How Women Are Shaping VR Technology
It’s no secret that the tech industries have a serious diversity problem in general. According to a 2018 report by the National Center for Women & Information Technology, women hold just 26% of technology-related roles. This doesn’t just illustrate the problematic systemic biases against talented women, it also serves as a reminder that we continue to truncate our technological trajectory by excluding the ideas of diverse minds. That’s not to say that women aren’t making some incredible strides across all STEM sectors, as creative female-led projects are frequently proving to be innovative. There are multiple movements which encourage the rise of women who code, and present us with valuable, diverse role models. The VR industry in particular has attracted talented women to a wide variety of positions. It continues to present new possibilities for exploration and invention.
While the demographics for the gaming sector still slant heavily toward males, women are emerging as VR heavy hitters. These pioneers are developing creative concepts and exploring previously untapped resources in order to make VR more than just another gaming platform. Women are creating tools to produce a positive impact on the world.
One of the ways in which women are shaping VR technology, and the industry as a whole, is as entrepreneurs. A 2017 survey of US-based VR firms showed that 64% of leadership roles are held by women. These entrepreneurs are recognizing the potential of the technology and presenting innovative ideas that have attracted significant investment. Both software and hardware have reached a point where they are practical and affordable; this is an exciting time for development. VR is still very much in its infancy, and creative businesswomen are becoming early influencers of the direction the industry is taking.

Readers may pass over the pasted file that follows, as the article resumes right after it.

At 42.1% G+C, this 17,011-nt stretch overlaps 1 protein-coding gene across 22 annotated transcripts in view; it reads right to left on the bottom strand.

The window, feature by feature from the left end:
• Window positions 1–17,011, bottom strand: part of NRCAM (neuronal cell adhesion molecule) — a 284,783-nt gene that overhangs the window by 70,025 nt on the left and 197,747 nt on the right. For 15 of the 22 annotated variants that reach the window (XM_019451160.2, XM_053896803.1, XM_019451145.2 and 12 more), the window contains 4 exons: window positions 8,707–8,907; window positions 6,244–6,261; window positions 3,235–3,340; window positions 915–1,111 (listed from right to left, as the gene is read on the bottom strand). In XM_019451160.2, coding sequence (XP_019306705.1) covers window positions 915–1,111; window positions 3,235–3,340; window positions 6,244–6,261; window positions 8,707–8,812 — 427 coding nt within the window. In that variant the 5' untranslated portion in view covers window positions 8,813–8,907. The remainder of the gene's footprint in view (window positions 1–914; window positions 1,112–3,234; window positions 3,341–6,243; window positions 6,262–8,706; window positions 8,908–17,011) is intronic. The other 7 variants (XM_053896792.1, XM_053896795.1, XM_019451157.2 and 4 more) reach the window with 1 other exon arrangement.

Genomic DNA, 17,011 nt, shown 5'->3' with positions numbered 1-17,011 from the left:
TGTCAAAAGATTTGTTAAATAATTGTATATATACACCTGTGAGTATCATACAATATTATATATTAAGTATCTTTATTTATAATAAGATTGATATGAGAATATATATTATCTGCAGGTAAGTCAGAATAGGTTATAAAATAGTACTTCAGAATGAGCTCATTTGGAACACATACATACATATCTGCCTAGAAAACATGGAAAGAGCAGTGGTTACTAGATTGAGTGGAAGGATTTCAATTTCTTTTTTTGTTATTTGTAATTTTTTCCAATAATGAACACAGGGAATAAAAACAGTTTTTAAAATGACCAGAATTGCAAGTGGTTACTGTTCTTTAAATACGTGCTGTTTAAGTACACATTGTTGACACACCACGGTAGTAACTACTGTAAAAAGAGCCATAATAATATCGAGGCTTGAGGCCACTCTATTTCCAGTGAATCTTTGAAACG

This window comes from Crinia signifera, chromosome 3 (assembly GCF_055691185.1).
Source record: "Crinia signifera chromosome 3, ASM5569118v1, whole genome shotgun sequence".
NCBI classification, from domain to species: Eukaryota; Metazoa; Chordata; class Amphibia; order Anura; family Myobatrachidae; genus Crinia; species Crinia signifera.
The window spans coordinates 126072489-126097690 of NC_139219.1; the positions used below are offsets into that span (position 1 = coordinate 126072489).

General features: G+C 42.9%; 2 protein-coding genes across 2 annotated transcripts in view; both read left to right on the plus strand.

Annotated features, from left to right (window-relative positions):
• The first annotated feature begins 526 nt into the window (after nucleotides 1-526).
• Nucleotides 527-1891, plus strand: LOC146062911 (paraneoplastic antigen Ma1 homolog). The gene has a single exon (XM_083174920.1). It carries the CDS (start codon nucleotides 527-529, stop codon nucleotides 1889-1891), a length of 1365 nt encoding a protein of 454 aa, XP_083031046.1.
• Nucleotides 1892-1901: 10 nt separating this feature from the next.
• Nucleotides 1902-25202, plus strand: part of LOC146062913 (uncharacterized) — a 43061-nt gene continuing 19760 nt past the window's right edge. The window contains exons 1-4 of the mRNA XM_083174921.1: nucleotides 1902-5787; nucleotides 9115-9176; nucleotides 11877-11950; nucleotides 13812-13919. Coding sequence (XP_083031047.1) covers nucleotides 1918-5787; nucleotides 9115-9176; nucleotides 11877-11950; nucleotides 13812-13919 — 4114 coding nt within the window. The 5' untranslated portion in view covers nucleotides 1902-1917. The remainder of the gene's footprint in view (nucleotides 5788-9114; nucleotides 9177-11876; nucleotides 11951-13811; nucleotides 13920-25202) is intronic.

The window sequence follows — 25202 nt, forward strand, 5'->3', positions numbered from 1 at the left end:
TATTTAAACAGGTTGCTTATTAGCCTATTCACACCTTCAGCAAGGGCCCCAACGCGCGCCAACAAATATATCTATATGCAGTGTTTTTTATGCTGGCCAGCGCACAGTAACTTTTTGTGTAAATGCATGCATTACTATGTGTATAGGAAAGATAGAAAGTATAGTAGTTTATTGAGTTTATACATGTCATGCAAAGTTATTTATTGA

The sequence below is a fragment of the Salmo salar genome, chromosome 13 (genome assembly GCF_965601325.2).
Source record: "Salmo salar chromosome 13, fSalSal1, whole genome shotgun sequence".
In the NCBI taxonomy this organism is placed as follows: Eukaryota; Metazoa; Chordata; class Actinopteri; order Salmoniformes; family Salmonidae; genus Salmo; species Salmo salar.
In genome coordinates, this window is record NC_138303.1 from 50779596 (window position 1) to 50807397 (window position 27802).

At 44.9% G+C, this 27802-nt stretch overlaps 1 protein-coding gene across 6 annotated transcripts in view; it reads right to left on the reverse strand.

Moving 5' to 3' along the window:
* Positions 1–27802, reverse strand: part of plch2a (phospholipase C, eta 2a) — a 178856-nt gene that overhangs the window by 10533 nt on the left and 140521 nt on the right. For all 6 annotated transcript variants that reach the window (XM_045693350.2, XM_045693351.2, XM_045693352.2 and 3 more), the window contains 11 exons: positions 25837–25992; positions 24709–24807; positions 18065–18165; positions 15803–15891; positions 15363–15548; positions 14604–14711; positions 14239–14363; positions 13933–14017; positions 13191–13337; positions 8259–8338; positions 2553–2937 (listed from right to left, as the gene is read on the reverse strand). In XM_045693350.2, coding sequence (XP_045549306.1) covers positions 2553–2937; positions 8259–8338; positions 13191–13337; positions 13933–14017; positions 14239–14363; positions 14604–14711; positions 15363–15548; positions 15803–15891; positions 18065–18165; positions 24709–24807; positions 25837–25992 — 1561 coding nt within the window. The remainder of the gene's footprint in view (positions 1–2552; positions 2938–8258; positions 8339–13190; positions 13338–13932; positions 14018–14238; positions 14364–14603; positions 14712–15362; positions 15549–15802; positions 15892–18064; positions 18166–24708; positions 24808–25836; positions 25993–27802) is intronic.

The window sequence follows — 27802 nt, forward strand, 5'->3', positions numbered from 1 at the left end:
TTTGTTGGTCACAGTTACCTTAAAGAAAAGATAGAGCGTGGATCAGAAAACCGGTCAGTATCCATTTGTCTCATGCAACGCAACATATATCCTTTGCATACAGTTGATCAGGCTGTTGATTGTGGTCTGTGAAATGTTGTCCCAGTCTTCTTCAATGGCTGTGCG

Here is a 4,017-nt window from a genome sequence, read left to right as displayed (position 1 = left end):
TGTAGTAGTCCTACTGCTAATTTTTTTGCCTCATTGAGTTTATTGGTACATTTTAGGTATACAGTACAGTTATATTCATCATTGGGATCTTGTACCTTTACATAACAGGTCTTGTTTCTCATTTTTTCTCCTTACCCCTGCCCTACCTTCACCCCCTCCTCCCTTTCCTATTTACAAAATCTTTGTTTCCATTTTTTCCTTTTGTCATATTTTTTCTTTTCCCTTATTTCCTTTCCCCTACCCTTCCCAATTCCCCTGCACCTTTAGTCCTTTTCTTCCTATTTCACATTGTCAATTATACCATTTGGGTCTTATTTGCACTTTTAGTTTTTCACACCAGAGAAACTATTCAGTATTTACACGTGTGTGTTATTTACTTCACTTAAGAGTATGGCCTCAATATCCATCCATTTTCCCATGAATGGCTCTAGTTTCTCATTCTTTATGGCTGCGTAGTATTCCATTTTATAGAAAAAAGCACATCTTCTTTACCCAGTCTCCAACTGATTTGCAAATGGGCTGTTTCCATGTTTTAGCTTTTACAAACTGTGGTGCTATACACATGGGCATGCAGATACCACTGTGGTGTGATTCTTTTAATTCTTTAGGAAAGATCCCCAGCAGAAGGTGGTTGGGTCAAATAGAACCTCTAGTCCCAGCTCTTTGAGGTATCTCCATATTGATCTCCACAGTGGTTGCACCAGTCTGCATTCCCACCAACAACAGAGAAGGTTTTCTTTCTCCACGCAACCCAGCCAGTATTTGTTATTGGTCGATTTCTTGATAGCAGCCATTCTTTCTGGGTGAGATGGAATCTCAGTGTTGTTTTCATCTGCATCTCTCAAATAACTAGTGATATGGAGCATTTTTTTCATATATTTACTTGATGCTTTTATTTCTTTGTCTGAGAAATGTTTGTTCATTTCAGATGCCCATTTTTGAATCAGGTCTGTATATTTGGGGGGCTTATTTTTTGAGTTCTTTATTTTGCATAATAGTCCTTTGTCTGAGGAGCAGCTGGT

One such area of innovation through VR is in medical fields. In 2016, mechanical engineer Isabel Van De Keere saw the possibilities that new technology could have in rehabilitation. As a result, she founded Immersive Rehab; a company that creates interactive physiotherapy programs in VR spaces. Their work is targeted at people with neurological limitations as a result of stroke and multiple sclerosis, among others.
Entrepreneurs are also pushing tech that provides valuable cultural experiences to diverse audiences. Elizabeth L Reede, an investment banker and former curator at MoMA, co-founded Boulevard Arts with this in mind. Her company has been exploring ways in which VR platforms can bring museum and gallery experiences to those who cannot physically visit them. Boulevard helps users transcend accessibility and financial obstacles, and connect with works of cultural significance.
While video games certainly attract their fair share of artists, VR has opened artistic possibilities beyond gaming. Creative women have been among the first to seize the opportunity to explore the ways tech can be used to create immersive experiences. From fine art, to sculpture, to film, women are pushing the boundaries of VR to make important interactive works.